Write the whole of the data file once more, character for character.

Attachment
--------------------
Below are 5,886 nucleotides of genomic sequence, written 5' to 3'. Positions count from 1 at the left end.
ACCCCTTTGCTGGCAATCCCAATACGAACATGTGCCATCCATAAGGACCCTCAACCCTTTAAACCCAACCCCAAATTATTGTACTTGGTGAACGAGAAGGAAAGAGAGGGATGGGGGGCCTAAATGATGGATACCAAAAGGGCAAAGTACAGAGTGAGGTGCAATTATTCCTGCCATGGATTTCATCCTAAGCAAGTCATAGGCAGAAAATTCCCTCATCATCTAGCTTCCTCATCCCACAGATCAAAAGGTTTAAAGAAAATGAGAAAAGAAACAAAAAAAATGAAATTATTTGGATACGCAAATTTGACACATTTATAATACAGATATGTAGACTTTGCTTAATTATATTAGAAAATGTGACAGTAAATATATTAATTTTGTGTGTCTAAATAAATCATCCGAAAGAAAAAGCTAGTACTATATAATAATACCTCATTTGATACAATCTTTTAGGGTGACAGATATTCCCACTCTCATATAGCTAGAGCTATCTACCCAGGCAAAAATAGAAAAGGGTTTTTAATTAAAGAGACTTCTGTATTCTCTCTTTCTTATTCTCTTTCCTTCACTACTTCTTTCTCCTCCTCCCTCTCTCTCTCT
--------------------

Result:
Below are 5,886 nucleotides of genomic sequence, written 5' to 3'. Positions count from 1 at the left end.
ACCCCTTTGCTGGCAATCCCAATACGAACATGTGCCATCCATAAGGACCCTCAACCCTTTAAACCCAACCCCAAATTATTGTACTTGGTGAACGAGAAGGAAAGAGAGGGATGGGGGGCCTAAATGATGGATACCAAAAGGGCAAAGTACAGAGTGAGGTGCAATTATTCCTGCCATGGATTTCATCCTAAGCAAGTCATAGGCAGAAAATTCCCTCATCATCTAGCTTCCTCATCCCACAGATCAAAAGGTTTAAAGAAAATGAGAAAAGAAACAAAAAAAATGAAATTATTTGGATACGCAAATTTGACACATTTATAATACAGATATGTAGACTTTGCTTAATTATATTAGAAAATGTGACAGTAAATATATTAATTTTGTGTGTCTAAATAAATCATCCGAAAGAAAAAGCTAGTACTATATAATAATACCTCATTTGATACAATCTTTTAGGGTGACAGATATTCCCACTCTCATATAGCTAGAGCTATCTACCCAGGCAAAAATAGAAAAGGGTTTTTAATTAAAGAGACTTCTGTATTCTCTCTTTCTTATTCTCTTTCCTTCACTACTTCTTTCTCCTCCTCCCTCTCTCTCTCT